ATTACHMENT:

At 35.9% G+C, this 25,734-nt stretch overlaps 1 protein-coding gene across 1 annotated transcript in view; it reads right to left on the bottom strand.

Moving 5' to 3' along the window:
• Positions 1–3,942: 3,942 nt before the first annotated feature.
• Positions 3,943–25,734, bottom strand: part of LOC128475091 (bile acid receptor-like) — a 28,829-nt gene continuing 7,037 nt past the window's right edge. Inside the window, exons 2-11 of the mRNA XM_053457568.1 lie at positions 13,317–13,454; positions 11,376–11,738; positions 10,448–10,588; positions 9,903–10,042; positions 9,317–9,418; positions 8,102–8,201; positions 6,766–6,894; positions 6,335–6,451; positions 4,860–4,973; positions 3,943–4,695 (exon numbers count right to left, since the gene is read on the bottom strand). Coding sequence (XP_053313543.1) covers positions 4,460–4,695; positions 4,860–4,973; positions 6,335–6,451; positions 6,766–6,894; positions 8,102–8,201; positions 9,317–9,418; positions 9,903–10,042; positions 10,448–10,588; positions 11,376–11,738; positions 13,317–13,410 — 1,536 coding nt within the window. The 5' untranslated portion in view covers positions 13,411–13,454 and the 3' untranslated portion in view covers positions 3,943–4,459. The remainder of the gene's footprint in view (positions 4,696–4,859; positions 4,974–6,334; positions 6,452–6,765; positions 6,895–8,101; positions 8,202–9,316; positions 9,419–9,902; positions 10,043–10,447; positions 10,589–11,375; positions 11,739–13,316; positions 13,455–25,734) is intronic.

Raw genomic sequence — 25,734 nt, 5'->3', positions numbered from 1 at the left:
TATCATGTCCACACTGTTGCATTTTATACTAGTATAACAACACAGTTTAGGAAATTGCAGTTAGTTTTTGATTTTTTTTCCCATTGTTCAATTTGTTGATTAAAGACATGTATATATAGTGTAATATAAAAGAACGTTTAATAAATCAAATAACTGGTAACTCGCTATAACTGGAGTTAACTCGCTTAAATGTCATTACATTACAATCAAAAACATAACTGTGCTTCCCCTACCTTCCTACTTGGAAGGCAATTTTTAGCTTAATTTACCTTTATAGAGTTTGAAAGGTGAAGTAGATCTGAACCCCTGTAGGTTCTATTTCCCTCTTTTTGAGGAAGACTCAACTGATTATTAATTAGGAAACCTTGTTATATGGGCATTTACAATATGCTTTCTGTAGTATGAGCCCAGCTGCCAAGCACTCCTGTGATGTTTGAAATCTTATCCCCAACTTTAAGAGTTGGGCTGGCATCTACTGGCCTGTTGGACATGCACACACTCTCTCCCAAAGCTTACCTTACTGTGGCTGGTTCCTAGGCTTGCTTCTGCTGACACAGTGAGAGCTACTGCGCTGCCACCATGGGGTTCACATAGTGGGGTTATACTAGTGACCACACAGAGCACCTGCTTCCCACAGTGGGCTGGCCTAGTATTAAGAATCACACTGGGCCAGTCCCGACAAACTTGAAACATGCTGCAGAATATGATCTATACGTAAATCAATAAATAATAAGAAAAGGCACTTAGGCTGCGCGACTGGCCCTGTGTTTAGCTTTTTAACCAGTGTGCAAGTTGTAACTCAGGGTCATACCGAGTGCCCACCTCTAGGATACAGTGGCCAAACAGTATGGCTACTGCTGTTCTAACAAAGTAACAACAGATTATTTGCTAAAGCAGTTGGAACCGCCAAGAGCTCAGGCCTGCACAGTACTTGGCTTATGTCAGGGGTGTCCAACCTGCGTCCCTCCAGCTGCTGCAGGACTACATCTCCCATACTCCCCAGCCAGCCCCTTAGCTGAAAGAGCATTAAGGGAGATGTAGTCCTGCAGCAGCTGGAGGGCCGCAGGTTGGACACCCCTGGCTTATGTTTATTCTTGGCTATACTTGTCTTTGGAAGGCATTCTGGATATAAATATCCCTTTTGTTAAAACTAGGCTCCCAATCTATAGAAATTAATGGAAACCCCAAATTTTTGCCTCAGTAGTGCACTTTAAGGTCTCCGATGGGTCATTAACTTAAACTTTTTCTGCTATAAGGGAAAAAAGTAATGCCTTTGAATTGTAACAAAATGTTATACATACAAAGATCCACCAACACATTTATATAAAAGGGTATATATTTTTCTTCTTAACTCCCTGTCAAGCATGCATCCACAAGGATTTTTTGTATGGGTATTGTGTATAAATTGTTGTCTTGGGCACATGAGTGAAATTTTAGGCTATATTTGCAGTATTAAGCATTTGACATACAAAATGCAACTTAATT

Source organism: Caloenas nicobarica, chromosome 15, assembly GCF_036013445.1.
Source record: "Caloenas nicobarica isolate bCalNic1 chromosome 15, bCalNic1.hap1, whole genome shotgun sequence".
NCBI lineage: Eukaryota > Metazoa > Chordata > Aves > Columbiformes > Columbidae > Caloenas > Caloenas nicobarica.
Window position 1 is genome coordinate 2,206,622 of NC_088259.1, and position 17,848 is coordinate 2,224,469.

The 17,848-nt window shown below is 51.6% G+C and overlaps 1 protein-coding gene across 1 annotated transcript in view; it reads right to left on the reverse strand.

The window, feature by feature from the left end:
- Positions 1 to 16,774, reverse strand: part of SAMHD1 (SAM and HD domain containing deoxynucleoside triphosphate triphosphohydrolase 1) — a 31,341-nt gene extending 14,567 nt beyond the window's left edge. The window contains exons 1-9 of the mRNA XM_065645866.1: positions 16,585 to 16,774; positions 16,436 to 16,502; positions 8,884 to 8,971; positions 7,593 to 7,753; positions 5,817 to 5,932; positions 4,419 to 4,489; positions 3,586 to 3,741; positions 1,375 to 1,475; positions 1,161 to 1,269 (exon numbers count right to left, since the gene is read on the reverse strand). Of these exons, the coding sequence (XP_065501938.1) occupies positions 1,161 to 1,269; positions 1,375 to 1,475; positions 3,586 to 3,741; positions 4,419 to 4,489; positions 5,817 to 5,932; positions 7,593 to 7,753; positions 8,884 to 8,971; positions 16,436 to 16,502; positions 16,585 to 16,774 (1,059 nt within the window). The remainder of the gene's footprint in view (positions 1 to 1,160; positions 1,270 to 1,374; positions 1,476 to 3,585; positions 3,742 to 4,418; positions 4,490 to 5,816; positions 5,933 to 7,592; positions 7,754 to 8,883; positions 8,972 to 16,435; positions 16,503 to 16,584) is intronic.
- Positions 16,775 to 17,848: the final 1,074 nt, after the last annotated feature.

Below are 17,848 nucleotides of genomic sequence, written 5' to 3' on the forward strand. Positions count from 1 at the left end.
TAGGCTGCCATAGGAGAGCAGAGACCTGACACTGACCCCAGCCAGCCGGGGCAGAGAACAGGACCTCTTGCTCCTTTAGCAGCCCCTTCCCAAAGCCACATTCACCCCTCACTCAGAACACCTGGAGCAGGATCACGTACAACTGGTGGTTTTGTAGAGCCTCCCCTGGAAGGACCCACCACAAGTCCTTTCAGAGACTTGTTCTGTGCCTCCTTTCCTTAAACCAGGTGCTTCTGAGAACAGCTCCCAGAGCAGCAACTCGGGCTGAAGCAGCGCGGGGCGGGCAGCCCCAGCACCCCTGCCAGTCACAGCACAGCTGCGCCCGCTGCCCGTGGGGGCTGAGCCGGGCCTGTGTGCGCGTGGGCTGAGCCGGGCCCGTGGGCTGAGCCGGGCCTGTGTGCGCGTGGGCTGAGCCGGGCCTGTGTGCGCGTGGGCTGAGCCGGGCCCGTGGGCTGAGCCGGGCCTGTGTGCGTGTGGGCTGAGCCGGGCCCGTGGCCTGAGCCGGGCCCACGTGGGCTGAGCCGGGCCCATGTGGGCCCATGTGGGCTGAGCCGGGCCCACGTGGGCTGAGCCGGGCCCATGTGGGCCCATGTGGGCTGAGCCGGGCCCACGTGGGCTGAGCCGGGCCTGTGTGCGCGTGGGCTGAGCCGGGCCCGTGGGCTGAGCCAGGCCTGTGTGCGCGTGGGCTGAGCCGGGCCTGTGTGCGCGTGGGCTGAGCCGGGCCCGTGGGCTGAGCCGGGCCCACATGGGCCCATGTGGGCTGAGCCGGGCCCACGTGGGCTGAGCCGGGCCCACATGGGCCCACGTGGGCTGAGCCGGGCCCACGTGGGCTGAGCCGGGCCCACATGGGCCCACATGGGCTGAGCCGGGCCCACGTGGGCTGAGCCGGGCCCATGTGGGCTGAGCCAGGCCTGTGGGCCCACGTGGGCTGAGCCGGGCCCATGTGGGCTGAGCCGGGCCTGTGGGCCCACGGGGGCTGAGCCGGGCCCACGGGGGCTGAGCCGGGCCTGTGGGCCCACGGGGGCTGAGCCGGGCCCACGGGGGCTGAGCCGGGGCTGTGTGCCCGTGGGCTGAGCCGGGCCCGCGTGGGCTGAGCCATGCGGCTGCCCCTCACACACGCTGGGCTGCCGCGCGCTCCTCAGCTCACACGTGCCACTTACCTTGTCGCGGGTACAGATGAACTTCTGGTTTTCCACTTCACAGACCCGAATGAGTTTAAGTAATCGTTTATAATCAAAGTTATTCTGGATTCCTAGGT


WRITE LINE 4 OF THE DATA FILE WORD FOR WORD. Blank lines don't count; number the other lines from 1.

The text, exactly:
• Positions 3,943–25,734, bottom strand: part of LOC128475091 (bile acid receptor-like) — a 28,829-nt gene continuing 7,037 nt past the window's right edge. Inside the window, exons 2-11 of the mRNA XM_053457568.1 lie at positions 13,317–13,454; positions 11,376–11,738; positions 10,448–10,588; positions 9,903–10,042; positions 9,317–9,418; positions 8,102–8,201; positions 6,766–6,894; positions 6,335–6,451; positions 4,860–4,973; positions 3,943–4,695 (exon numbers count right to left, since the gene is read on the bottom strand). Coding sequence (XP_053313543.1) covers positions 4,460–4,695; positions 4,860–4,973; positions 6,335–6,451; positions 6,766–6,894; positions 8,102–8,201; positions 9,317–9,418; positions 9,903–10,042; positions 10,448–10,588; positions 11,376–11,738; positions 13,317–13,410 — 1,536 coding nt within the window. The 5' untranslated portion in view covers positions 13,411–13,454 and the 3' untranslated portion in view covers positions 3,943–4,459. The remainder of the gene's footprint in view (positions 4,696–4,859; positions 4,974–6,334; positions 6,452–6,765; positions 6,895–8,101; positions 8,202–9,316; positions 9,419–9,902; positions 10,043–10,447; positions 10,589–11,375; positions 11,739–13,316; positions 13,455–25,734) is intronic.